ALL reports we've read indicate that 'totality' IS worth the travel.

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Re: How far would you travel to see The Eclipse?

Post by TravelGeek »

The Dan wrote:
TravelGeek wrote:If I like it, I might make plans for a repeat in 2024. I just checked my calendar, and unfortunately I already have a conflict for the 2045 date ;)
What are you doing in 2045? I hope you don't mean what I think you mean...
Well, I can't vouch for the reliability of the online calculator I used, but it appears I have a 50% chance of being dead in 2045 :shock: :beer
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Re: How far would you travel to see The Eclipse?

Post by Nicolas »

TravelGeek wrote:
The Dan wrote:
TravelGeek wrote:If I like it, I might make plans for a repeat in 2024. I just checked my calendar, and unfortunately I already have a conflict for the 2045 date ;)
What are you doing in 2045? I hope you don't mean what I think you mean...
Well, I can't vouch for the reliability of the online calculator I used, but it appears I have a 50% chance of being dead in 2045 :shock: :beer
Then you'll be on the outside looking in. :)
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Re: How far would you travel to see The Eclipse?

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Re: How far would you travel to see The Eclipse?

Post by Tycoon »

I've seen a few of them, lunar and solar. I wouldn't travel to see one.
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Re: How far would you travel to see The Eclipse?

Post by Quickfoot »

I live in Boise,ID so I'm not going to have to travel at all. They are expecting hundreds of thousands of people to come to the state, personally I wouldn't travel more than 20 miles to see it. Hotels were all booked a couple years ago I guess.
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Re: How far would you travel to see The Eclipse?

Post by J295 »

15 minutes ... down to my old office for an Eclipse party ... we live in one of the sweet spots ...
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Re: How far would you travel to see The Eclipse?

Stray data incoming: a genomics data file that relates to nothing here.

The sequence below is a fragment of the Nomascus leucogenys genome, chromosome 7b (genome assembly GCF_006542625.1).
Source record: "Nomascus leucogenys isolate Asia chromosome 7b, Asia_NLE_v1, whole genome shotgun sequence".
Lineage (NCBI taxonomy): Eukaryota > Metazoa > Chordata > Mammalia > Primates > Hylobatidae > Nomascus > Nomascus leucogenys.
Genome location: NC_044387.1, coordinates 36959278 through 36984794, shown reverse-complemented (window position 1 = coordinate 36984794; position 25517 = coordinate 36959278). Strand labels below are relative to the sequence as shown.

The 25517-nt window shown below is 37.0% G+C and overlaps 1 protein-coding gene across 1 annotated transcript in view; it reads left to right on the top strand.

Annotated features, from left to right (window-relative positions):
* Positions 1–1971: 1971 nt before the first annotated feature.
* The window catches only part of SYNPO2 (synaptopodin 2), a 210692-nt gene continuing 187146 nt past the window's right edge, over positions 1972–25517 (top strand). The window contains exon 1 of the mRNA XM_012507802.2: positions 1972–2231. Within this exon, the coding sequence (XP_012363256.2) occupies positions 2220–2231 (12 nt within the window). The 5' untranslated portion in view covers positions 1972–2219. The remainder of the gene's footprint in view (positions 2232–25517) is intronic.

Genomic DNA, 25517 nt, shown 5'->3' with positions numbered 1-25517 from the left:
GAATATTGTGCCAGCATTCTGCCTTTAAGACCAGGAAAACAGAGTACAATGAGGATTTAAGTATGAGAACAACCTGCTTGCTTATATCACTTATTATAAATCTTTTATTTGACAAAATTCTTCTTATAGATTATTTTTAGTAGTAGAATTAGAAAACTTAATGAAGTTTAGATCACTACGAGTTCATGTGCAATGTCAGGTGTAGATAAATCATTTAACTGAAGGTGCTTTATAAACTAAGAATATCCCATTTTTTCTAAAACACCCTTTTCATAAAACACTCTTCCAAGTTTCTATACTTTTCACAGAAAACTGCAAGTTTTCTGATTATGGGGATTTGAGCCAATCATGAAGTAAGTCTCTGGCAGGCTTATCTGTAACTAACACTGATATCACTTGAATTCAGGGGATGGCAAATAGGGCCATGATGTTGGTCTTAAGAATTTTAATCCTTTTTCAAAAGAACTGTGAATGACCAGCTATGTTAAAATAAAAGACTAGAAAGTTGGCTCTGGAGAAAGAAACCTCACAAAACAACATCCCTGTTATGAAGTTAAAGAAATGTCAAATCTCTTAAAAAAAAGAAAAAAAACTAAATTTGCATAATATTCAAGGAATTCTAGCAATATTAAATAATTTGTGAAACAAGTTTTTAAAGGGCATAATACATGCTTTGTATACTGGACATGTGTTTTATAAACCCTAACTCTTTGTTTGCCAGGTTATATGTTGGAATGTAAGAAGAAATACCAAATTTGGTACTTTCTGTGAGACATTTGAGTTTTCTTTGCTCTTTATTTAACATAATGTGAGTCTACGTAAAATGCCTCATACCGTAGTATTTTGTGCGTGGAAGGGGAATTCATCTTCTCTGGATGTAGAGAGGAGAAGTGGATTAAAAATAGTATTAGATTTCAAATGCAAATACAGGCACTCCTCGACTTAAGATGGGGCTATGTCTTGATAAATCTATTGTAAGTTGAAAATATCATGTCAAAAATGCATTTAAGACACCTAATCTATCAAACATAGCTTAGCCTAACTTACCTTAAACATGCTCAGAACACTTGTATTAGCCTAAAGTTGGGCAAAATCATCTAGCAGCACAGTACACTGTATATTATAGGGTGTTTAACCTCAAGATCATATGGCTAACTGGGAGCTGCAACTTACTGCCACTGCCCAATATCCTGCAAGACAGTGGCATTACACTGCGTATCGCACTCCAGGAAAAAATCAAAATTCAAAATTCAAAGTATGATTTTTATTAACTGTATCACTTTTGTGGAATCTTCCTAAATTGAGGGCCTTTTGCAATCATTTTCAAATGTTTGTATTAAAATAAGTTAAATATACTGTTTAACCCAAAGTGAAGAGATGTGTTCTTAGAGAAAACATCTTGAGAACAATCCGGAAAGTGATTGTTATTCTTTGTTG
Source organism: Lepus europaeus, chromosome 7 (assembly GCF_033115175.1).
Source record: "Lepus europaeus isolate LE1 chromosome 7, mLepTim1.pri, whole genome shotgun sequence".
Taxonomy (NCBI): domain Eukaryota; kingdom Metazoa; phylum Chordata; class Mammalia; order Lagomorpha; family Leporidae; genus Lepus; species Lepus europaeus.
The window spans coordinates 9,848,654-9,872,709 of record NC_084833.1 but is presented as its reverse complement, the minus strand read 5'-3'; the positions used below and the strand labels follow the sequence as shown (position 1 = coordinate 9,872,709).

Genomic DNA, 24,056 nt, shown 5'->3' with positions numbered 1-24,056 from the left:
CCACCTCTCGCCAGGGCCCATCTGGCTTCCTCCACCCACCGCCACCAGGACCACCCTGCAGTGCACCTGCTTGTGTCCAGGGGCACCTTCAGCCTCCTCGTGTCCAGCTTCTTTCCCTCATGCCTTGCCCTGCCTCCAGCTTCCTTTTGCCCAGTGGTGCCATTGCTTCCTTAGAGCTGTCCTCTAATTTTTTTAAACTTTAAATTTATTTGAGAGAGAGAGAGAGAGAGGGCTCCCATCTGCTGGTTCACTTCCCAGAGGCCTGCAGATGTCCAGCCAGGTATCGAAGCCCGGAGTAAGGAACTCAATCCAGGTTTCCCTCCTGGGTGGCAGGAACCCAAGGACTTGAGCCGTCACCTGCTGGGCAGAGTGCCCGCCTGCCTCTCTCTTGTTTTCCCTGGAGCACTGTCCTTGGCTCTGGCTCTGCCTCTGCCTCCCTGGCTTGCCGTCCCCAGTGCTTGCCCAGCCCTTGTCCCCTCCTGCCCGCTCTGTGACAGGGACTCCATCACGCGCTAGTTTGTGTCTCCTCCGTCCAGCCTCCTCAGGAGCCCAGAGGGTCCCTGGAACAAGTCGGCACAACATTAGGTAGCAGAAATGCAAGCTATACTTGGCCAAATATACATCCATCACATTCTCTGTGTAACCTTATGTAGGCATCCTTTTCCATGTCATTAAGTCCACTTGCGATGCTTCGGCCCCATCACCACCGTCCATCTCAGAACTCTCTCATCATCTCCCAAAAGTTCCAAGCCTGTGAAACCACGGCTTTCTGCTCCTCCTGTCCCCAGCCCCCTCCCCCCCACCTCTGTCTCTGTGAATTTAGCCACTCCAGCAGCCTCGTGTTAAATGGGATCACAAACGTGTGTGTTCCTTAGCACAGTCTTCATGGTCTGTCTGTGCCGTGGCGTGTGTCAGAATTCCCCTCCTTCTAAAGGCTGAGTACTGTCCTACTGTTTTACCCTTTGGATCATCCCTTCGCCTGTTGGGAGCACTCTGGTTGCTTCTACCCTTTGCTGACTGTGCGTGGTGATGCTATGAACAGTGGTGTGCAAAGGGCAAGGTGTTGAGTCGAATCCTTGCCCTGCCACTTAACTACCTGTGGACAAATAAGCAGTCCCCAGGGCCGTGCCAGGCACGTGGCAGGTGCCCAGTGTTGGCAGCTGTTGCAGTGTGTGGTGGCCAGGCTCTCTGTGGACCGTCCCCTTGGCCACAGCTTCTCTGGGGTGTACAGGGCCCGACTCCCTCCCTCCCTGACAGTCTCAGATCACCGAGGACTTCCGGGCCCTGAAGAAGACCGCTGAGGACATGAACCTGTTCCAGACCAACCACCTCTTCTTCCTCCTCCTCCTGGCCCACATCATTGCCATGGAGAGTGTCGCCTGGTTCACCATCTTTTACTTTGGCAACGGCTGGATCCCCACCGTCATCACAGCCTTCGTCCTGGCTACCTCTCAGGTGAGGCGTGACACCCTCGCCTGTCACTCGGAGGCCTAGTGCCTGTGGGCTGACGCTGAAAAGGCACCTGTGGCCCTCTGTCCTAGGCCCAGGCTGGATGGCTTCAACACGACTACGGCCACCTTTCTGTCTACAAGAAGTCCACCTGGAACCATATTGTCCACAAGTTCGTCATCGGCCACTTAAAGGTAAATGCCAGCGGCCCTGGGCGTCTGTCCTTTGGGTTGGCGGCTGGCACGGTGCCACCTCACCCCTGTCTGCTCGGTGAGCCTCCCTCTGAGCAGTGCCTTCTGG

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Re: How far would you travel to see The Eclipse?

Post by livesoft »

I've seen solar eclipses. The problem with traveling to see the eclipse is that one has to hope the weather and especially clouds cooperate. It is not a given that people at a sweet spot will see the eclipse.

How many are going on one of those airplanes to see the eclipse?
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Re: How far would you travel to see The Eclipse?

Post by Kenkat »

I am traveling about 4 hours to see it. 2024 will be much closer, only about 45 minutes.
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Re: How far would you travel to see The Eclipse?

Post by Church Lady »

I would travel as far as I can drive to and fro without booking a hotel room. That rules this eclipse out.
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Re: How far would you travel to see The Eclipse?

Post by hicabob »

The partial eclipse is pretty cool too which I think all the US will experience without travel. Just being outside and seeing it dim, then get bright again if nothing else. I have a few of those 99.999% blocking viewing glasses (cardboard with plastic film insert) which make the sun look like a dim bulb.

This pinhole camera thru the trees effect is interesting ...
https://petapixel.com/2012/05/21/cresce ... r-eclipse/